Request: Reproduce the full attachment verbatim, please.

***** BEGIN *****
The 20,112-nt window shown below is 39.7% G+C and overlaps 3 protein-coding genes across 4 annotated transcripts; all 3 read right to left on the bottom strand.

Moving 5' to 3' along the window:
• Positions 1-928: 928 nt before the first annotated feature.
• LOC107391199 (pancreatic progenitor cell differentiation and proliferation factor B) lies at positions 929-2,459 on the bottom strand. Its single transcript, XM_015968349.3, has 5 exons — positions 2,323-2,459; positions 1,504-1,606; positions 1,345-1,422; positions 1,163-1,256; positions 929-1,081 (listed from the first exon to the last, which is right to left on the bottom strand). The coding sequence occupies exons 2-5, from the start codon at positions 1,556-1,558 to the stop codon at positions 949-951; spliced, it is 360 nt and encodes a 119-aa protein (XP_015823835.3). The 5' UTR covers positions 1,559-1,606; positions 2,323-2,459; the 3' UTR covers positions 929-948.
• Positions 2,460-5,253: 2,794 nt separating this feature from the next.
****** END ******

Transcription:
The 20,112-nt window shown below is 39.7% G+C and overlaps 3 protein-coding genes across 4 annotated transcripts; all 3 read right to left on the bottom strand.

Moving 5' to 3' along the window:
• Positions 1-928: 928 nt before the first annotated feature.
• LOC107391199 (pancreatic progenitor cell differentiation and proliferation factor B) lies at positions 929-2,459 on the bottom strand. Its single transcript, XM_015968349.3, has 5 exons — positions 2,323-2,459; positions 1,504-1,606; positions 1,345-1,422; positions 1,163-1,256; positions 929-1,081 (listed from the first exon to the last, which is right to left on the bottom strand). The coding sequence occupies exons 2-5, from the start codon at positions 1,556-1,558 to the stop codon at positions 949-951; spliced, it is 360 nt and encodes a 119-aa protein (XP_015823835.3). The 5' UTR covers positions 1,559-1,606; positions 2,323-2,459; the 3' UTR covers positions 929-948.
• Positions 2,460-5,253: 2,794 nt separating this feature from the next.